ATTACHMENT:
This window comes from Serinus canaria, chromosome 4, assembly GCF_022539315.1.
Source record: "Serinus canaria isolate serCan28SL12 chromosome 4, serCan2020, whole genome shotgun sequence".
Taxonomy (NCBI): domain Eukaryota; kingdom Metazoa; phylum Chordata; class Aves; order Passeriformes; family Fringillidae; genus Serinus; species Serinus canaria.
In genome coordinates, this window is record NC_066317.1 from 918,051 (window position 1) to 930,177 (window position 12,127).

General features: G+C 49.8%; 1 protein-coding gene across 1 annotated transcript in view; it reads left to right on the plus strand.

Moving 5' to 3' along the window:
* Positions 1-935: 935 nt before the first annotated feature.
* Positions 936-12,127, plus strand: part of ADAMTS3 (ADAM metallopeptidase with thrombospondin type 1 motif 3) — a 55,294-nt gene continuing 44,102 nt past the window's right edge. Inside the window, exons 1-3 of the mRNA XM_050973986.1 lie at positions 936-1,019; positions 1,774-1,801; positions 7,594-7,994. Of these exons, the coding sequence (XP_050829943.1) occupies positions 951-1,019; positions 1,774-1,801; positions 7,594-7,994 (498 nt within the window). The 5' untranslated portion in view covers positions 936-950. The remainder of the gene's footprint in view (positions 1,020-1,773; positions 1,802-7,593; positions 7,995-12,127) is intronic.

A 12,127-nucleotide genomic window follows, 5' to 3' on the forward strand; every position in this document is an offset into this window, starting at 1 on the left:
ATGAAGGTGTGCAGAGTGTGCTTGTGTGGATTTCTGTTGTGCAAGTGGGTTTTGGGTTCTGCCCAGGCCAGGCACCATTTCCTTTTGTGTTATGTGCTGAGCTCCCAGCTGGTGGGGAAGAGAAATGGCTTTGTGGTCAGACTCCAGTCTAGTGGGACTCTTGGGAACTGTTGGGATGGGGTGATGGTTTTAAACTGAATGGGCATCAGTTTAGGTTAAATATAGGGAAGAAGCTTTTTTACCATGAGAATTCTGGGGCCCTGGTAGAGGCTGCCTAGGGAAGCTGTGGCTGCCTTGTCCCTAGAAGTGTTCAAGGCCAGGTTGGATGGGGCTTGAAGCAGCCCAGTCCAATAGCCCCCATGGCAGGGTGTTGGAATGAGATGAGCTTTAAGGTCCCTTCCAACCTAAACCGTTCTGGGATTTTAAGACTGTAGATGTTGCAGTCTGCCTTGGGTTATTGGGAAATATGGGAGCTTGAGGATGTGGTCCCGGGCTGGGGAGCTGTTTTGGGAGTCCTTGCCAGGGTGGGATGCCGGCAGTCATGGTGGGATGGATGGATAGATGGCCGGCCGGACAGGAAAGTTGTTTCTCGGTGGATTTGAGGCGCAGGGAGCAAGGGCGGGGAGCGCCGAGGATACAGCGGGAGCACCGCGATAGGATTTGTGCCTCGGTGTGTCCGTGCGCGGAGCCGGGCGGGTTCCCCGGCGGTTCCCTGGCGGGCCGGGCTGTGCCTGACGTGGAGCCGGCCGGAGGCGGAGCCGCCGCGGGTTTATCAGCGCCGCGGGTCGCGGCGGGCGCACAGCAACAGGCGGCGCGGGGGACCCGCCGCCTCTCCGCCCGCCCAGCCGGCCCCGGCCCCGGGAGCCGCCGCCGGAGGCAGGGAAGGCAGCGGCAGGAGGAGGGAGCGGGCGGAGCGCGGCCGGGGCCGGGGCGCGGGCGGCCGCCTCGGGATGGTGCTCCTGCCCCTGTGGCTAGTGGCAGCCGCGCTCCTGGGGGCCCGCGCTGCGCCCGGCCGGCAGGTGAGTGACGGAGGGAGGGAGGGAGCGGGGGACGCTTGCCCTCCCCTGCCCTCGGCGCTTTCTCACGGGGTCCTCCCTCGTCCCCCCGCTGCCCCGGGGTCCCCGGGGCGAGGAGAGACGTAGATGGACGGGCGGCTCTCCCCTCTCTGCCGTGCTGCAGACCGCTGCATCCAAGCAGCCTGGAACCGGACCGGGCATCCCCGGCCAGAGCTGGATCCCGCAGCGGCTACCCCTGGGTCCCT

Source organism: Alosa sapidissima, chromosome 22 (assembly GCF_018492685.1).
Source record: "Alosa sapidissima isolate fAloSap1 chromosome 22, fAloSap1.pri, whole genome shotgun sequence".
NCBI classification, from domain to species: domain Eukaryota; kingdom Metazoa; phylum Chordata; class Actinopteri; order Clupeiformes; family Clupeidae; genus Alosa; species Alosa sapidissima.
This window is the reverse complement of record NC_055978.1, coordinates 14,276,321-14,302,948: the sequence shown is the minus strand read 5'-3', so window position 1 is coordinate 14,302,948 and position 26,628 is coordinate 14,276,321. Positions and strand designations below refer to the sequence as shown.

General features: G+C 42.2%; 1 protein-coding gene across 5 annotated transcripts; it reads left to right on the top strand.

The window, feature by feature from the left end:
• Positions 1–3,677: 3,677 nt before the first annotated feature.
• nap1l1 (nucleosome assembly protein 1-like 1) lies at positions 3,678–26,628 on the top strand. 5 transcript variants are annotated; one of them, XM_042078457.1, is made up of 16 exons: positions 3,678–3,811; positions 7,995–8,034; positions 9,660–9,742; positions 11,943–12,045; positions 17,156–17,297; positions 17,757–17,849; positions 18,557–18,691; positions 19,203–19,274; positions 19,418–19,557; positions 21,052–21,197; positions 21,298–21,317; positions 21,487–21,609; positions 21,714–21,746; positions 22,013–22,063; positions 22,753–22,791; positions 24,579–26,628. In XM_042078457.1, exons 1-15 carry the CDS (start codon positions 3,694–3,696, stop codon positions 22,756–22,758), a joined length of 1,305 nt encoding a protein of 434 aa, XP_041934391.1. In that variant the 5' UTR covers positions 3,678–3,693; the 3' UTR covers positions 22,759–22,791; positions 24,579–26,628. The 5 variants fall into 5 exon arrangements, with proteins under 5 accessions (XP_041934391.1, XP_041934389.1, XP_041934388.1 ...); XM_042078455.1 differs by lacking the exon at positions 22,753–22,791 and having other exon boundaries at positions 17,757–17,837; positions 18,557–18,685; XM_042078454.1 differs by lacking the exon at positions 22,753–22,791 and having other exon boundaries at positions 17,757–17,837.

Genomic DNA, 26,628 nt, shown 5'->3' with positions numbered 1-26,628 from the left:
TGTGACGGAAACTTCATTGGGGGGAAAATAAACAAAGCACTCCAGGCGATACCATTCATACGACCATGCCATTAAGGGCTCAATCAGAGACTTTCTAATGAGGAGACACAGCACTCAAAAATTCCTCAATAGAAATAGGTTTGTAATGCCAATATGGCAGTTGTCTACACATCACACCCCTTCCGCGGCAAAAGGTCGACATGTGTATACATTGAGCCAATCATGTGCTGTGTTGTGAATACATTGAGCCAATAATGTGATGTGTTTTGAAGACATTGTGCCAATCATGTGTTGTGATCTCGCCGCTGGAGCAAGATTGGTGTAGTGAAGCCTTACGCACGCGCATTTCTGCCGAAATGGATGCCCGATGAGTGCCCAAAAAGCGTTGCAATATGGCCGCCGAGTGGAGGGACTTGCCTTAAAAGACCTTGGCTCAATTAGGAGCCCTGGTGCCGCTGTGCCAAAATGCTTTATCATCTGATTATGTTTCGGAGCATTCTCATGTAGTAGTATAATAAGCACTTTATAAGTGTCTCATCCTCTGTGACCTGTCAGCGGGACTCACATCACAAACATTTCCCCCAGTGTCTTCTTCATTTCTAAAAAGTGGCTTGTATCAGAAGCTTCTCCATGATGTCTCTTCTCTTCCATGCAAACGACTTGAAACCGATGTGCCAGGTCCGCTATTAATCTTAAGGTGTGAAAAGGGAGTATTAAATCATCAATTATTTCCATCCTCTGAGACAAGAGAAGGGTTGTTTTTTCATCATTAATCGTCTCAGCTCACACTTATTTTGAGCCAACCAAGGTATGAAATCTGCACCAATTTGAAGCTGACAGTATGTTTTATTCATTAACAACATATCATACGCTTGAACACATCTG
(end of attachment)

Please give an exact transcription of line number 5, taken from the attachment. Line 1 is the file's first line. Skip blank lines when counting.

General features: G+C 49.8%; 1 protein-coding gene across 1 annotated transcript in view; it reads left to right on the plus strand.